Prepositions of Time

Prepositions of Time (At, In, On)

homesitemapcommon errors prepositions of time
The prepositions "at," "in," and "on" are regularly used in time expressions. For example:

"At" is used for precise times.

  • at 4 o'clock correct tick
  • at midnight correct tick
  • at sunrise correct tick
  • at the moment correct tick

"On" is used with days and dates.

  • on Sunday correct tick
  • on Wednesdays correct tick
  • on my birthday correct tick
  • on 5 November correct tick

"In" is used for months, years, centuries (i.e., long periods)

  • in June correct tick
  • in the winter correct tick
  • in 2022 correct tick
  • in the 19th century correct tick
If you're teaching these prepositions of time, it might be useful to highlight that the order "at," "on," and "in" generally corresponds to short periods (or a highly accurate expression), medium periods (or a fairly accurate expression), and long periods (or an inaccurate expression).
prepositions of time

Your Go!

It's your go. Select the correct preposition:

More Examples with "At"

"At" is generally used with a short period or a highly accurate expression:
  • The train arrives at 10 o'clock. correct tick
  • Jane raised her hand at the same time. correct tick
  • The birds fly to their roots at sunset. correct tick

More Examples with "On"

"On" is generally used with a medium period (often a day or a date) or a fairly accurate expression:
  • Halloween is on 31 October. correct tick
  • We have tennis practice on Tuesdays. correct tick
  • It always seems to rain on New Year's Day. correct tick

More Examples with "In"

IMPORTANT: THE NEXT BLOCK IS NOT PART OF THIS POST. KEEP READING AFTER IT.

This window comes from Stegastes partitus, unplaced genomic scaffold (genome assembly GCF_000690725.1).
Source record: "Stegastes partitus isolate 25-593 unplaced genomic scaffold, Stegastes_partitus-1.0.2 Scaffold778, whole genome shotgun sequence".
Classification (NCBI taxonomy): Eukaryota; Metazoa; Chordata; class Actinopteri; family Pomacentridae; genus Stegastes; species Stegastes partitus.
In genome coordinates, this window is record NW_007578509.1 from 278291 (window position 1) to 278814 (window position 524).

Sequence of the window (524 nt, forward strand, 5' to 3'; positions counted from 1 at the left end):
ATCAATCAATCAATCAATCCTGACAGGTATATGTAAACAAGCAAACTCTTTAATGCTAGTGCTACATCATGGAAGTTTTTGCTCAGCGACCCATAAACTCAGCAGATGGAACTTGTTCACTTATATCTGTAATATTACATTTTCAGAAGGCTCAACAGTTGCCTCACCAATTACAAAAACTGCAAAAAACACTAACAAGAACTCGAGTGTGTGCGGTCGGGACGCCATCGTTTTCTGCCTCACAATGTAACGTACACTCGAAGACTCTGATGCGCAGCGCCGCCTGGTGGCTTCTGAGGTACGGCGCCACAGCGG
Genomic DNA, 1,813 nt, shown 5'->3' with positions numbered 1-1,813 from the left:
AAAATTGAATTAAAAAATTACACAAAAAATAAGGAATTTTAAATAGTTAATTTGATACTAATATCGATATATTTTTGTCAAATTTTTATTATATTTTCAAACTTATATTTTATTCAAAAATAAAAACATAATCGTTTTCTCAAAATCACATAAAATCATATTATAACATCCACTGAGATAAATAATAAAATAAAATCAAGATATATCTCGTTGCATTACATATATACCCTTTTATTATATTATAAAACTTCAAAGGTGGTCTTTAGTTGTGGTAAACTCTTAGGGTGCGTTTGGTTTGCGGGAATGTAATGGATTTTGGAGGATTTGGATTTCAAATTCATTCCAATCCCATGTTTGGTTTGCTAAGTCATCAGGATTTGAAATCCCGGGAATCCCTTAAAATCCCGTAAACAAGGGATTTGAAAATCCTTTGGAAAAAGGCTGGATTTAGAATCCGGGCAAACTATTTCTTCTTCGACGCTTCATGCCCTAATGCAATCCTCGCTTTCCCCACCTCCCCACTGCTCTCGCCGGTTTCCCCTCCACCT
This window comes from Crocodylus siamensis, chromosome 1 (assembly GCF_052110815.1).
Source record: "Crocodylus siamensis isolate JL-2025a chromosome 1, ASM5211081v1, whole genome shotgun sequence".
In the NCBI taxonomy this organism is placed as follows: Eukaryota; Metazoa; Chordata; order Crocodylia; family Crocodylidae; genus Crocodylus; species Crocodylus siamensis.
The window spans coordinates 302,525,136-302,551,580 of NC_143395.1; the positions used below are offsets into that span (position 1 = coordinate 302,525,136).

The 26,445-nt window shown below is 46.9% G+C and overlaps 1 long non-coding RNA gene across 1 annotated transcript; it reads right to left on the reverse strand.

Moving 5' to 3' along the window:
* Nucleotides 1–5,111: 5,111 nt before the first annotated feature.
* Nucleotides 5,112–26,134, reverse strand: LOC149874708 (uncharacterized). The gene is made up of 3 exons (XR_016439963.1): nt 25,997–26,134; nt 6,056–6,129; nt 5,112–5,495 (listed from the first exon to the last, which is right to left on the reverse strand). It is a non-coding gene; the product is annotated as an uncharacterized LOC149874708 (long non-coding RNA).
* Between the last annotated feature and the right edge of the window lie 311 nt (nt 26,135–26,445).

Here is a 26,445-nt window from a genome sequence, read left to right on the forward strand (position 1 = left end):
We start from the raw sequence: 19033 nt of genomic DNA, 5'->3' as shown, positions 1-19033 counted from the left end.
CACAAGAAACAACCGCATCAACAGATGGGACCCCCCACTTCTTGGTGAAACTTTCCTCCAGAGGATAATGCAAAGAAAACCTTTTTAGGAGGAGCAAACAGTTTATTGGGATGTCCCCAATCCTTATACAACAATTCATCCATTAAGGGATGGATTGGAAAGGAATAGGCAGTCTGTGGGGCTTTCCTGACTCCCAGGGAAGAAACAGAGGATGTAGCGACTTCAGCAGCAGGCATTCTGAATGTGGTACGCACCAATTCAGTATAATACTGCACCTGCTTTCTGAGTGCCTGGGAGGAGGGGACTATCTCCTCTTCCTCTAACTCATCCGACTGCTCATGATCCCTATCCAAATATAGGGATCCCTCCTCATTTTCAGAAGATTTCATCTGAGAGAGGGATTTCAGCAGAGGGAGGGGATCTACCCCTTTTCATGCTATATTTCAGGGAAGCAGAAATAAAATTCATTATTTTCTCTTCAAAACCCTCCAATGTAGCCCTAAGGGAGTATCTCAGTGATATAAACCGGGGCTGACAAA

"In" is generally used with a long period or an inaccurate expression:
  • We're going to Croatia in January. correct tick
  • Albert Einstein was born in 1879. correct tick
  • The telescope was invented in the 17th century. correct tick
These guidelines are quite well-observed. However, there are exceptions, which should be learned as set phrases (or collocations, i.e., words that sound natural when used together).

Set Time Phrases

Here are some set phrases that are not obvious fits for the guidelines presented above.

Set Phrases with "At":

at any timeYou can visit me at any time.
at dinnertimeJack will meet you at dinnertime.
at lunchtimeWhere are you going at lunchtime?
at nightThe vampires come out at night.
at some pointI need to talk to you at some point.
at that timeI was not working there at that time.
at this timeAt this time, I cannot say why the contract was cancelled.

Set Phrases with "On":

on the hourThe bus comes on the hour.
on timeThe train is on time.

Set Phrases with "In":

in a few daysLet's meet up again in a few days.
in five minutesI will arrive in five minutes.
in the afternoonIt is going to rain in the afternoon.
in the eveningIn the evening, I normally study.
in the futureWill robots rule the world in the future?
in the morningThe robin always sings loudly in the morning.
in the pastIn the past, I owned a horse.

No Preposition

Some set phrases have no preposition.

Set Phrases with No Preposition:

a week agoI was in London a week ago.
a year from nowI wonder what I'll be doing a year from now.
the day after tomorrowShe will meet you the day after tomorrow.
the day before yesterdayI was paid the day before yesterday.
laterSee you later.
long agoLong ago, people lived in these huts.
nowadaysNowadays, nobody eats the carp in these lakes.
recentlyI was in Scotland recently.
soonI will call you soon.
todayShe will sign the contract today.
tomorrowWe're all going to the zoo tomorrow.
The preposition is dropped after the following adjectives:
everyI have tennis practice on every Tuesday.
lastWe went to Italy in last year.
mostShe trains at most lunchtimes.
nextWe are working in New York in next month.
thisWhere are you going in this spring?
In these examples, the preposition you might have expected based on the time period has been deleted. For example, in the first example, you might have expected "on" because "on" is used with days like "Tuesday." However, when "every" is used, the preposition is dropped.
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This page was written by Craig Shrives.

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